Hesson to step down as New Zealand coach
New Zealand head coach Mike Hesson is set to resign after announcing his intention to step down from the Black Caps role.
Hesson will relinquish his coaching role, effective from July 31, after six years in charge to spend more time with his wife and children.
The 43-year-old was appointed in 2012 and guided the Black Caps to their first-ever series triumph against South Africa (ODI series in 2013) in any format, while he led New Zealand to the 2015 ICC Cricket World Cup final.
Hesson also oversaw 21 Tests victories, 65 one-day international wins and 30 at twenty20 level.
"This job requires 100 per cent commitment and is all consuming," Hesson said Thursday. "I know what's required over the next 12 months, but if I'm honest, I don't feel I have the capacity to give the job what it deserves.
"NZC, in particular David White and the board, have given me incredible support, including flexibility and options. But the idea of missing a match, a tour or a format, as has been proposed at different times, has never sat well with me."
NEWS | Mike Hesson is resigning as BLACKCAPS coach. “I love the team and have great hopes about what they will be able to achieve. I’ll always be a supporter.”| https://t.co/Ku3NveEcpr pic.twitter.com/vJSLK31JZO— BLACKCAPS (@BLACKCAPS) June 7, 2018
Hesson added: "I couldn't let this opportunity pass without acknowledging my wife Kate and our daughters Holly and Charlie, who have sacrificed so much for me over the past six years.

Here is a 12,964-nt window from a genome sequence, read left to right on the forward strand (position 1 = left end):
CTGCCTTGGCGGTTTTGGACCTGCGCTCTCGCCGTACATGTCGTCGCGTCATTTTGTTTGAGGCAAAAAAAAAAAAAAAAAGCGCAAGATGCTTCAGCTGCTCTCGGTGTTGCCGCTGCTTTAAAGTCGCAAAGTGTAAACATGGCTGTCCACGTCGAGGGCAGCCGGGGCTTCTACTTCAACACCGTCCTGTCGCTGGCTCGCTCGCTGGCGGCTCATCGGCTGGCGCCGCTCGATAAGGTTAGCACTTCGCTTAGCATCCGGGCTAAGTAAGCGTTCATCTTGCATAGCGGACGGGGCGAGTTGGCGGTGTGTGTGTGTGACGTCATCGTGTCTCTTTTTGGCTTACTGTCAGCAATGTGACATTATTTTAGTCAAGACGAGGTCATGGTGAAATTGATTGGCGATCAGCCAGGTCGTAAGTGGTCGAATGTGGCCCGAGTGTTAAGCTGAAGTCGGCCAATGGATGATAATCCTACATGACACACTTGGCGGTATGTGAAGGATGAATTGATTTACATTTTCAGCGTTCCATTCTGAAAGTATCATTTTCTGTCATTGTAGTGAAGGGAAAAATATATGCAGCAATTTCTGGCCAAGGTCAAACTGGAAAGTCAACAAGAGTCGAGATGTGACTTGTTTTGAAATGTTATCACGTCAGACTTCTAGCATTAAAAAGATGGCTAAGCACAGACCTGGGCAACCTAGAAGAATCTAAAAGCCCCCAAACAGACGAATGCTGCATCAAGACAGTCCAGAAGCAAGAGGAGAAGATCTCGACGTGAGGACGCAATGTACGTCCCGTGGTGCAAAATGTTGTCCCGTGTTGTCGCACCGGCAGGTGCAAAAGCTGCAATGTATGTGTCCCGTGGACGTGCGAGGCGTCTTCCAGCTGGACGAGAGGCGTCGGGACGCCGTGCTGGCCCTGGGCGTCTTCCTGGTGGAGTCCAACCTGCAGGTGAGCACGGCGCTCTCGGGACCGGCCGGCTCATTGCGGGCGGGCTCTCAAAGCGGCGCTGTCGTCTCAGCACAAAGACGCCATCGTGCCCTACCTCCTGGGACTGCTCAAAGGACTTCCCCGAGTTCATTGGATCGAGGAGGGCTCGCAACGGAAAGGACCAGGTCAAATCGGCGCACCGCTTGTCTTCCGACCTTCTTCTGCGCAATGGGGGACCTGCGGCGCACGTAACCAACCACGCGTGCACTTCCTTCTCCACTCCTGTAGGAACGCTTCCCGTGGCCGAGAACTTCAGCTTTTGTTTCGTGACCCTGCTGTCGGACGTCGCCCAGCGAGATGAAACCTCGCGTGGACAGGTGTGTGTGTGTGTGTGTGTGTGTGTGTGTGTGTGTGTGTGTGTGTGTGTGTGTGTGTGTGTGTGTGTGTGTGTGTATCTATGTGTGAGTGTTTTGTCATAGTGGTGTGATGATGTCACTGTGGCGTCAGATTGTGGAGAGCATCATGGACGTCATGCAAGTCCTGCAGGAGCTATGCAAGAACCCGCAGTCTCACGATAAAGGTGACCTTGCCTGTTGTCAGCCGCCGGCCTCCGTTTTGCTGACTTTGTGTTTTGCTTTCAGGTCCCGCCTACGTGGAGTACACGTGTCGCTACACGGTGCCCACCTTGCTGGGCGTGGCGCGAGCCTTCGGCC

"And I just want to place on record my gratitude to all the players and support staff. I love the team and have great hopes about what they will be able to achieve. I'll always be a supporter."
Black Caps captain Kane Williamson – whose team are set to face Pakistan in October-November – said: "Mike exemplified the 'team-first' attitude he himself talked about and left no stone unturned in terms of leading the side to success.
"I've witnessed his work-ethic first-hand and have seen the sacrifices he's made, and I can only say I have the utmost respect for what he's achieved."
Meanwhile, New Zealand Cricket (NZC) CEO David White added: "I tried to persuade him to stay on for another 12 months but his mind was made up. We understand his position.
"Mike has overseen one of NZC's most successful periods of international cricket, he's more than realised the potential we saw in him back in 2012, and has grown into one of the most respected coaches on the international circuit.
"At the same time, he's carried a torch for coaches in all sports, demonstrating through his success that top-level coaching is not exclusively or necessarily the domain of former star players."